Fertilizing the Riparium? - The Planted Tank Forum
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post #1 of 3 (permalink) Old 10-08-2012, 09:25 PM Thread Starter
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Fertilizing the Riparium?

Hi everybody! I've been a lurker here for a long time but this is my first post.

I'm improving some terrarium/aquarium/paludariums at my workplace. There are several different setups and up till now, the attention given to the plants has been from a very "horticultural" background - but as you know, taking care of landscape plants and taking care of a closed system like an aquarium are worlds apart. I have experience with planted tanks and I have experience with reptiles and amphibians, but I haven't had a chance to put the two together until now. I'm going to have lots of questions as I learn and research, but here's the first one.

I'm working with a riparium that has been established for several years and currently houses salamanders. It has an insert/background with planter pockets which presently contain mostly ferns; the base of the riparium is moss. are native to southeast coastal North America, but my background is in mountain ecology so I'm not sure exactly what I'm working with here. New plants (ones that fit the mountain habitat of salamanders more closely) are in the works.

What I'm most concerned about is the soil quality and how you guys would go about fertilizing these little plants in little planter pockets. I'm pretty sure that nothing in this riparium has had any fertilization (other than salamander poop) for a LONG time; they definitely aren't on a regular schedule of supplementation and they don't look very good - I mean, lots of room for improvement here.

I currently don't have any means of testing the dirt and my access to the best fertilizers may be limited...so if there is a nice low-tech solution - even a temporary one - that will help make these plants perky, that would be the best bet. I have access to 20/20/20 fertilizer but was nervous about using that without asking you folks first. Whatever I use has to be salamander-safe - whatever works best for a tank with sensitive animals (what do the guys who keep tree frogs/dendrobatids use?). I'm hoping that when these systems start looking awesome and people start noticing, I'll be able to get more advanced lighting/fertilizers/etc and really have a groovy thing going.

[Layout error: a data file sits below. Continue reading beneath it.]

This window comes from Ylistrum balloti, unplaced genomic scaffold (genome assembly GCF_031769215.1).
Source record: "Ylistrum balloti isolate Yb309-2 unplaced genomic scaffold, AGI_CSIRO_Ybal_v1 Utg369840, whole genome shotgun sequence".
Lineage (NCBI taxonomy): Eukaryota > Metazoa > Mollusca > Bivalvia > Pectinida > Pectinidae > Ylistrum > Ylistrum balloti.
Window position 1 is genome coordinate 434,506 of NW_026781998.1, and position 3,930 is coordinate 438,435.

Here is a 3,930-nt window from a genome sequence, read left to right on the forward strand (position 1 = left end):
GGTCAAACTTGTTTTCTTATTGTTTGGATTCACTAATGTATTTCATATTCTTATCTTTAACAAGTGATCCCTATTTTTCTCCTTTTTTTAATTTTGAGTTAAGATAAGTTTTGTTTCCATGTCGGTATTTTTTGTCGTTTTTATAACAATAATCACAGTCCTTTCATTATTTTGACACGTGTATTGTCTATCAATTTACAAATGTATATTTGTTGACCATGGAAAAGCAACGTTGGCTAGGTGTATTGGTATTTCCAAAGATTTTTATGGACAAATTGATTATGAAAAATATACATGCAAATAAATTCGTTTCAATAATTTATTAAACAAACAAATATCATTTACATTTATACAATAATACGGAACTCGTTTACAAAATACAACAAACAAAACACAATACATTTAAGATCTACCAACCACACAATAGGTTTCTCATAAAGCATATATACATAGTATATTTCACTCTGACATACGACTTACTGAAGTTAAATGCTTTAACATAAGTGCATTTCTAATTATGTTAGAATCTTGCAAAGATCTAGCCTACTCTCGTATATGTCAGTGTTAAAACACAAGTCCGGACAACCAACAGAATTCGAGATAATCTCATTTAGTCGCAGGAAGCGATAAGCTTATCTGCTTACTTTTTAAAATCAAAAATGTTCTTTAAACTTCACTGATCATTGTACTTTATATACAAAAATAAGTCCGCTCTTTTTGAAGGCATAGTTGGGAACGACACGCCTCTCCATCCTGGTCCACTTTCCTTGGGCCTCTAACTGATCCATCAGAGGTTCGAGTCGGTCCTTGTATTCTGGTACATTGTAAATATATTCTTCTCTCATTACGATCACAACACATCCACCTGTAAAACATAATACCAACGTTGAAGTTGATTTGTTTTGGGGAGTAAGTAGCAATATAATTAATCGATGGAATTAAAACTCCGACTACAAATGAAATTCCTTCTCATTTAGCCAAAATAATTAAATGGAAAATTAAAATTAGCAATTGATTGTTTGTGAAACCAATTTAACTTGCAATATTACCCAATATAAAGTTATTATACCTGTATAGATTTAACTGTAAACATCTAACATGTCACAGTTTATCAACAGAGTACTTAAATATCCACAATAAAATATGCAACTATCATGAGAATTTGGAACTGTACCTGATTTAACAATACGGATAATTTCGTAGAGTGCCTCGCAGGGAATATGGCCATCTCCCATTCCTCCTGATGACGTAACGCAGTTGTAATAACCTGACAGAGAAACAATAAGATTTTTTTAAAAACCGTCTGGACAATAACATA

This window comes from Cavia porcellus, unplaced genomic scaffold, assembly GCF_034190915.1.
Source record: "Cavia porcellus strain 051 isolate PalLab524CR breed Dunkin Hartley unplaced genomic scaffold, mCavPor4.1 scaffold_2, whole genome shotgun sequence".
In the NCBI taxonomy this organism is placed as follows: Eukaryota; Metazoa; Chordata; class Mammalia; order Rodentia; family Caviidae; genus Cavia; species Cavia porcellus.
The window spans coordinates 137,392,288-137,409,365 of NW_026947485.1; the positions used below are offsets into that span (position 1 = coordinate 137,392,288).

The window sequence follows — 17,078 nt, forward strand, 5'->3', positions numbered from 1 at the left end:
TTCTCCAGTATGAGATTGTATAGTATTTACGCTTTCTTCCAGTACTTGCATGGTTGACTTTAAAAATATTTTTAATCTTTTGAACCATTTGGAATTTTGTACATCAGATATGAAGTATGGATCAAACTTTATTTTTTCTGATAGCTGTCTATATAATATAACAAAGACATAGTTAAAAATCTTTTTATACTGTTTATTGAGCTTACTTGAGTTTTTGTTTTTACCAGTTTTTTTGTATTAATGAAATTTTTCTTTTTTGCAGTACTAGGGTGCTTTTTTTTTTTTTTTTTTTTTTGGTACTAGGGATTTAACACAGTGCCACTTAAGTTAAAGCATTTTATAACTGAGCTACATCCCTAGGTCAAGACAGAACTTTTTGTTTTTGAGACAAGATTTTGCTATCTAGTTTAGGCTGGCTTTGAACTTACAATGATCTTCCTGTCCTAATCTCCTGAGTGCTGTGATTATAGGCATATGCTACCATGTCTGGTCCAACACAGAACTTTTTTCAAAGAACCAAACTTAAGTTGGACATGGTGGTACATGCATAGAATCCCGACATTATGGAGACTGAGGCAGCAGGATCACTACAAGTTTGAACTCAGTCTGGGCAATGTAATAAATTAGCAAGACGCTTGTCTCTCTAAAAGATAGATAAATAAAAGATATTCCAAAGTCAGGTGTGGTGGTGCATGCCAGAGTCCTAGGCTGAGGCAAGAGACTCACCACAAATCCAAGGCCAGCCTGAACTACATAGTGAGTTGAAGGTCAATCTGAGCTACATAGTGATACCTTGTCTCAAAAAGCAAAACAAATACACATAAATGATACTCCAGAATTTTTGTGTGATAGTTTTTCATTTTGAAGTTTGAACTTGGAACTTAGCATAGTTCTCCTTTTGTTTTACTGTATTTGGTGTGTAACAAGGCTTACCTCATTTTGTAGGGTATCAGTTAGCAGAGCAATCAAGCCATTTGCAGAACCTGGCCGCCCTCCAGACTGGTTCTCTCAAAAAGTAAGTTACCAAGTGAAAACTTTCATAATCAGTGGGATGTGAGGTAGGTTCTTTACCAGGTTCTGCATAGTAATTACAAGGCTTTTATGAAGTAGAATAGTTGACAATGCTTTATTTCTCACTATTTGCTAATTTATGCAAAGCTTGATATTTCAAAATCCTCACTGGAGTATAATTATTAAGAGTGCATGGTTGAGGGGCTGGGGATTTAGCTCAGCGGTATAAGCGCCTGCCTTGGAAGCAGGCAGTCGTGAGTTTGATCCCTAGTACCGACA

Okay, long first post! But I guess it's better to have more information than not enough. Thanks for reading through and any advice is appreciated!
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post #2 of 3 (permalink) Old 10-10-2012, 09:57 PM
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i use this in all my vivs and i'll be planting with it in my 125 palu....http://www.planetnatural.com/site/ocean-forest.html i know it goes against all the rules of frog keeping to use something with perlite in it, but i cover it with about 1" of coco fiber (so the frogs can't accidentally eat the perlite) and my plants grow nice. another option is to use what is called abg mix. abg stands for atlanta botanical gardens. you can buy it premixed or you can mix your own. the recipe is out there on the web, just do a google search on it and you should find it. you should post some pics so we can see the before and after and other questions, feel free to fire away.
oh, and the use of springtails and isopods as a cleaning crew are essential. they are the snails and plecos of the "emersed world"....lol they will eat and break down waste and turn it into fertilizer in their waste. not really a viable solution for planters on the background, but good for any land mass in the tank.


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post #3 of 3 (permalink) Old 10-15-2012, 07:52 PM Thread Starter
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Thanks a bundle for the info - I will definitely check those out!

Funny that I never thought about using terrestrial "cleaner-uppers" in the system. When I work with aquatic setups, I'm very big on shrimp/snails/etc, but somehow when I got into these salamander enclosures, having detritivores in the tank completely skipped my mind! I really love cultivating small but intricate and beautiful plants and mosses in aquaria/terraria, so adding isopods and other little critters is a fantastic idea. The salamanders will nibble a few, but if anything, that's great nutrition.

Now off to source some tiny native inverts.
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